“Religious faith is the strongest force,” says Dhritiman Mukherjee, one of our country’s top wildlife photographers, after trekking with Bollywood composer Shantanu Moitra to pilgrimage site Kedarnath, for their #100DaysInHimalayas project. Between February and December 2016, the duo will make a series of trips in the Himalayas covering reaches running from Kashmir to Arunachal Pradesh, and into the neighbouring foothills of Nepal and Bhutan—and they’re taking National Geographic Traveller India along for the ride.
Perched on the banks of the River Mandakini in Uttarakhand, Kedarnath is the most remote of the four Hindu pilgrimage sites on the Char Dham yatra. In June 2013, a devastating flash flood hit the valley, laying waste to much-frequented holy sites such as Kedarnath and Gaurikund. Nearly three years on, the snow-clad temple town sees hordes of tourists and pilgrims during the six months that it is open every year. Moitra saw people walking with IV drips, and met a 68-year-old man who was at peace with the possibility of dying on the taxing route. “It’s an incredible sight, and sometimes heartbreaking to see the kind of hardship people go through,” Moitra said. They saw ailing people being carted up the steep slopes in palanquins, in baskets, on horses, even by helicopter. “The frequency of the choppers was like a Mumbai local train, every few minutes,” said Mukherjee, “Even then we couldn’t get one, so we walked the 16km from Gaurikund to Kedarnath.”
Shantanu Moitra (extreme left) on the way to Mayali Pass, a rarely frequented route to Kedarnath post the 2013 floods. Photo: Dhritiman Mukherjee
The effects of the floods are still palpable. While Gaurikund is slowly coming back to life, Mukherjee says Kedarnath looks like it is under construction. “There are lots of rules now but it’s very well-maintained and clean.” The town is now peppered with a few new small hotels, and the route from Sonprayag to Gaurikund and Kedarnath is strictly monitored by police.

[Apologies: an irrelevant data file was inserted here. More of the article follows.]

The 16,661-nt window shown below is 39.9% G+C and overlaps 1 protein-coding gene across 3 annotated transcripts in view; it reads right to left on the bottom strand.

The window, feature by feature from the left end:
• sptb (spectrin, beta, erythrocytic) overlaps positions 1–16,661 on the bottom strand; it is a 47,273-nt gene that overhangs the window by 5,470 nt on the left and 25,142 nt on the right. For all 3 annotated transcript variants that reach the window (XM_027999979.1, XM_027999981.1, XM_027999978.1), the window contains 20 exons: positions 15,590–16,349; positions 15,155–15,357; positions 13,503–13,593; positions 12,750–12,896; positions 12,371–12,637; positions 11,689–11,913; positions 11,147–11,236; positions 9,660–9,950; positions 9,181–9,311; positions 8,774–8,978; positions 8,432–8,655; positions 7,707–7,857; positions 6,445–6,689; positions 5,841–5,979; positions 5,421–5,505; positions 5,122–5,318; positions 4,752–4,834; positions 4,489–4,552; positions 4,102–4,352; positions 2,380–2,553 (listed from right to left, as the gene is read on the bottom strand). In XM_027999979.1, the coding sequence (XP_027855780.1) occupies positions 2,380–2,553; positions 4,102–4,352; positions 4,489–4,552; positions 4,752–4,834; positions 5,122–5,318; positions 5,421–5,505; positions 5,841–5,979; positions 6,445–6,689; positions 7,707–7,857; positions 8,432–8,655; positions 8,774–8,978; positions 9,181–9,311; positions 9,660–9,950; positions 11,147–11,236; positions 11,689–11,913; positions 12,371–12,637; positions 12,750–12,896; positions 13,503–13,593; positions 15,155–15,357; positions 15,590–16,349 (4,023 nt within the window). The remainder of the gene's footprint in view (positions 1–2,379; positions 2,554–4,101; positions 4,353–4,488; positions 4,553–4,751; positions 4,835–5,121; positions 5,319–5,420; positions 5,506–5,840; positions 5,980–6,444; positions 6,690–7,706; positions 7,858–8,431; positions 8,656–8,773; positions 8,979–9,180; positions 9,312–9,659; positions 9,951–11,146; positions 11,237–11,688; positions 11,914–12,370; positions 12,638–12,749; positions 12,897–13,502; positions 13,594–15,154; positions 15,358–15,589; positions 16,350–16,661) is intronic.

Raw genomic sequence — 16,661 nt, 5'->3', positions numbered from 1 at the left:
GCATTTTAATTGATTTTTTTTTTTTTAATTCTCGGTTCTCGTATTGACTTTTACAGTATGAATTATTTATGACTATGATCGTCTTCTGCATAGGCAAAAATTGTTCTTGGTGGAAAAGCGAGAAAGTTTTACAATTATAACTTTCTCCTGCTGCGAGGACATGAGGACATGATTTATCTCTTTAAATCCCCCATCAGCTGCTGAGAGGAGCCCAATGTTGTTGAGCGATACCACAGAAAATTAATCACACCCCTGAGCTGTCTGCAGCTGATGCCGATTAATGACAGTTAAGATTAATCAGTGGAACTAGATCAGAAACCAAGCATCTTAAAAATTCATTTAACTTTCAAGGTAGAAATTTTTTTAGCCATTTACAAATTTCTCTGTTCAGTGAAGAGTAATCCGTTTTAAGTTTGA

Oddly, the floods seem to have left a sea of tranquillity in their wake. “Religious places are also great commercial centres, full of hustlers,” Moitra added, but “Kedarnath was absolutely quiet despite the devastation, as if it has put everyone on the back foot. For the first time, I’ve gone to a popular pilgrimage place—one of the Char Dhams—and felt God could be here; that’s very unlikely for me.”
The boulder to the right of the Kedarnath Temple (pictured) is now adulated for bearing the brunt of the flash floods in June 2013. Photo: Dhritiman Mukherjee
Buildings were washed away by the river, but the Kedarnath Temple escaped major damage because of a boulder nearby, which bifurcated the onslaught of the flood. “The stone has become a god because of the temple,” Mukherjee said. Visitors now stop to put vermilion on the boulder before stepping into the shrine. Moitra added, “It’s clearly a coincidence, but you can’t doubt that if the rock wasn’t there, the temple wouldn’t be there.” Moitra met locals who felt that the floods had been a sign of divine displeasure. “The introspection of the Himalayan people is incredible,” he said, “I don’t think people introspect anymore because it means accepting you’ve done something wrong.”
Keep posted for updates from Mukherjee and Moitra, as this mountain bromance yields stunning photos of the Himalayas’ stark beauty, and stories of its charming people. Missed the previous dispatches? Read more on #100DaysInHimalayas.
is Assistant Web Editor at National Geographic Traveller India. She loves places by the sea, and travels to shift her own boundaries. She tweets as @Saumya_Ancheri.
is as elusive as the animals he photographs. His photographs have appeared in National Geographic Traveller, The New York Times, Lonely Planet, WWF, UNESCO, Birdlife.
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